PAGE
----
Studying the Forever Chemicals in Our Fish as Food: Postdoctoral Work by Daniele de Almeida Miranda

Author: Lily Brouder

Postdoctoral researcher Daniele de Almeida Miranda has had a career spanning several countries and scientific disciplines, but has one goal in mind: to keep the environment safe. 

Miranda received her bachelor’s degree from the Catholic University of Salvador in Brazil. While there, she completed an internship in environmental microbiology. She then went on to obtain her master’s degree in oceanography from the Federal University of Pernambuco and her doctoral degree in ecology from the Federal University of Bahia, both in Brazil. 

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Her international career path included an internship during her doctoral studies that took place at Stockholm University in Sweden. There, she examined per- and polyfluoroalkyl substances (PFAS) in different environmental settings. The training during this internship included learning how to analyze these compounds in a variety of environmental matrices: aquatic and marine animals, soil, and pesticides.

When a job opportunity arose to examine PFAS in the Great Lakes, Miranda jumped at the opportunity to study the bioaccumulation of the compounds in fish from the Great Lakes. She does this working in combination for the department of Biological Sciences and the Department of Physics at the University of Notre Dame, under Professors Gary Lamberti and Graham Peaslee. 

“I applied everything that I had learned with those different environments to my first time working with the lakes here,” Miranda explained. “I applied my background to a different system.”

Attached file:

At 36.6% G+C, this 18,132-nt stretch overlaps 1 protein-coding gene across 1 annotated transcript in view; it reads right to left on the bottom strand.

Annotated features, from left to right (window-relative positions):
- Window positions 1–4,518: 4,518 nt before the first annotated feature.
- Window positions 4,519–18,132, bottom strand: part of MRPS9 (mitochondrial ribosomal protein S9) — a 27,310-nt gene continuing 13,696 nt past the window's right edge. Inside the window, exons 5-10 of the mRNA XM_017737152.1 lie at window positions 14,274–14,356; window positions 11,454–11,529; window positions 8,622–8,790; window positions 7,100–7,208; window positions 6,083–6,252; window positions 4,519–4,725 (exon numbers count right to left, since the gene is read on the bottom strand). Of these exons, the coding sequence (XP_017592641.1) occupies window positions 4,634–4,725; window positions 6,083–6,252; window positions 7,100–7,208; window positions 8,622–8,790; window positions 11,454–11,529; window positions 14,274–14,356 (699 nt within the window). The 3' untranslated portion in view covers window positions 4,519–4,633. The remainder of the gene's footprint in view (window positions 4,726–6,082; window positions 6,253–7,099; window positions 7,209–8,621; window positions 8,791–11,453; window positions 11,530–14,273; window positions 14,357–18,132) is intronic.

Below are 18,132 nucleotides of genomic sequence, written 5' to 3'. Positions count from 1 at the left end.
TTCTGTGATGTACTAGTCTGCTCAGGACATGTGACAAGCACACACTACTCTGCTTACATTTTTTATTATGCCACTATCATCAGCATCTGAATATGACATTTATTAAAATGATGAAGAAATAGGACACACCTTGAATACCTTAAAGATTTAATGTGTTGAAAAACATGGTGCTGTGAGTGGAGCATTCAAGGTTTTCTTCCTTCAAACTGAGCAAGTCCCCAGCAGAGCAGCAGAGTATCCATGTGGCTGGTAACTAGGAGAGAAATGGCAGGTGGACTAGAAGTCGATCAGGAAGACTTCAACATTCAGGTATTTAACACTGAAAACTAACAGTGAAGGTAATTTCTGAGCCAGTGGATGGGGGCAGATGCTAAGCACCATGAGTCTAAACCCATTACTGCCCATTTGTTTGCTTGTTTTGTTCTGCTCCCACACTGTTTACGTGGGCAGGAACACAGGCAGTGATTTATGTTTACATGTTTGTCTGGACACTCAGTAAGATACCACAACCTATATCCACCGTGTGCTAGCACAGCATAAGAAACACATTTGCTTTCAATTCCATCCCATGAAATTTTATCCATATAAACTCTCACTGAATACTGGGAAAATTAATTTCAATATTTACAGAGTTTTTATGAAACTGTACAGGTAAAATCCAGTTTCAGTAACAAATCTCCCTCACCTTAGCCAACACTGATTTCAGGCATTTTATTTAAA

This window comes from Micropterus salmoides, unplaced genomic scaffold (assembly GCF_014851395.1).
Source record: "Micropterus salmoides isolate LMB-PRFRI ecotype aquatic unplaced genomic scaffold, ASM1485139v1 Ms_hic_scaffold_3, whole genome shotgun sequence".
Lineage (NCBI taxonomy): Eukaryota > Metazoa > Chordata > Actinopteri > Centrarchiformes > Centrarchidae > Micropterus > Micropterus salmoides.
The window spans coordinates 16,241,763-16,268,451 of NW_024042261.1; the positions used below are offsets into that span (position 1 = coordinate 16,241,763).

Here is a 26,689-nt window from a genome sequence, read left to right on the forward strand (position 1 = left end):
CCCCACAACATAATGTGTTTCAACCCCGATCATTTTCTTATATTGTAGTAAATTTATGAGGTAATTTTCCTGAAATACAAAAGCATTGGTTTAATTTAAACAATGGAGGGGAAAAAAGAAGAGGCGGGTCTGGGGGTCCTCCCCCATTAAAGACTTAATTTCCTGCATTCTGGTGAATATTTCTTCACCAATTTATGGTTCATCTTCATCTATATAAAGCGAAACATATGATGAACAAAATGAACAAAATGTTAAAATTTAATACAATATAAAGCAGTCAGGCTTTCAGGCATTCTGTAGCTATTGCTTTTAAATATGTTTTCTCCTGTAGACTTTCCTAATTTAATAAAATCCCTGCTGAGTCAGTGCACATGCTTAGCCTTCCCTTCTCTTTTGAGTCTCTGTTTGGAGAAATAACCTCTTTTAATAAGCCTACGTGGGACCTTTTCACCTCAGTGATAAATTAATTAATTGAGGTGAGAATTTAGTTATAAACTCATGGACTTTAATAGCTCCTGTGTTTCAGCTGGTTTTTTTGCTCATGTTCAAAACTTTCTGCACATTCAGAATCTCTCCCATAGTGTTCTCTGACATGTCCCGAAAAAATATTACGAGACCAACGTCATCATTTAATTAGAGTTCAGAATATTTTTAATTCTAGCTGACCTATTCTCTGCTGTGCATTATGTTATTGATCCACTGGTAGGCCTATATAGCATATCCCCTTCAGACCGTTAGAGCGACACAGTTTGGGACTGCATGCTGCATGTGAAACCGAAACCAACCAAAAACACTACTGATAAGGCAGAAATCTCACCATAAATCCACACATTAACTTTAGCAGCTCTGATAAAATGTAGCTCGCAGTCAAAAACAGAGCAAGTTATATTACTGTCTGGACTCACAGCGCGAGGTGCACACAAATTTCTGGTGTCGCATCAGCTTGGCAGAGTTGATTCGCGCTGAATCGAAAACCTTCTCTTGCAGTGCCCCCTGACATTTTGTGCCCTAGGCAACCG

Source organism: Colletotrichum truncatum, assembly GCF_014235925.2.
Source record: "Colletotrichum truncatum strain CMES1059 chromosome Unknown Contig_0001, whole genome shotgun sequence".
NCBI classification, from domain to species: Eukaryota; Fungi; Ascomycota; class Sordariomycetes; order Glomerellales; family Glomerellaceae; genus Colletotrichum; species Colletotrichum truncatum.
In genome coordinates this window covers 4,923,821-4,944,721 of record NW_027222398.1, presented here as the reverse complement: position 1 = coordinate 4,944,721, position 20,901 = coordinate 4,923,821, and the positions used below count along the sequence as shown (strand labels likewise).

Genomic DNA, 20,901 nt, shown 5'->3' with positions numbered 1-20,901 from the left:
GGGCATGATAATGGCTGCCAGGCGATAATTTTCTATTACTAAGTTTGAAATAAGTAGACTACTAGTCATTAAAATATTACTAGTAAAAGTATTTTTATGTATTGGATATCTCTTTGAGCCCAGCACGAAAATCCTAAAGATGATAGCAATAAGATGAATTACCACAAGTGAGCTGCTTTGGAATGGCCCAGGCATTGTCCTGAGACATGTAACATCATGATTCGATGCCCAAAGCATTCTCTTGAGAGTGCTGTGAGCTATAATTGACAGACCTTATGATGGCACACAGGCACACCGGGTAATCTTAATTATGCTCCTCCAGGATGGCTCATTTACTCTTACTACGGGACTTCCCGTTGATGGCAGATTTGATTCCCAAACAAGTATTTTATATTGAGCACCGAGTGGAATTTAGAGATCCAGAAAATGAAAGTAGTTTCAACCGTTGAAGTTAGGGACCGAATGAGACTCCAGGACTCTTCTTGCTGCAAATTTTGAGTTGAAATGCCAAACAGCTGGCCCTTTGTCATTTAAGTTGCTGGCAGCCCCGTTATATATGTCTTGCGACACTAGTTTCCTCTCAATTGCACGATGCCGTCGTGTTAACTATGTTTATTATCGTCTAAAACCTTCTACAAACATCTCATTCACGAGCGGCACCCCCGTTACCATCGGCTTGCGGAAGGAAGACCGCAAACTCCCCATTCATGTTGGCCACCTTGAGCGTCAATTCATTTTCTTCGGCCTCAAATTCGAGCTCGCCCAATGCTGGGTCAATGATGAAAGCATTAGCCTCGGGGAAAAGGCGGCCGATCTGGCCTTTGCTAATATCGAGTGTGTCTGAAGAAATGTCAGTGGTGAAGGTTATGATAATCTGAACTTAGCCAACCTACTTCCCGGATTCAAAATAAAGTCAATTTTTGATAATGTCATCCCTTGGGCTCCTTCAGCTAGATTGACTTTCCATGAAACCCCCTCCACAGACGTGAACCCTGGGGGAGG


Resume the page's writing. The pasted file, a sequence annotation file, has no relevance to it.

PFAS is a group of 5000 compounds, but the classical techniques only have the capability to identify fewer than 100 of them. They are substances that resist heat, oil, stains, grease and water, and are found in a variety of common household items, from fire extinguisher foam to non-stick pans, and cosmetics.

“PFAS are everywhere, and they are called ‘forever chemicals’ because they don’t degrade in the environment.” Miranda described.

Because they are carcinogenic and related to immune system deficiencies, it is important to understand the quantity of these compounds in the environment. In her work at Notre Dame, Miranda receives fish samples from the Great Lakes from collaborators at the United States Geological Survey and U.S. Fish and Wildlife Service. She and others in the lab then analyze the amount of PFAS in the fish in order to assess human health risk. 

After her time at Notre Dame, Miranda hopes to become a professor to run her own lab focusing on the study of PFAS in these systems. “I want to keep studying them,” Miranda says of PFAS, “because I want a safe environment for all of us.”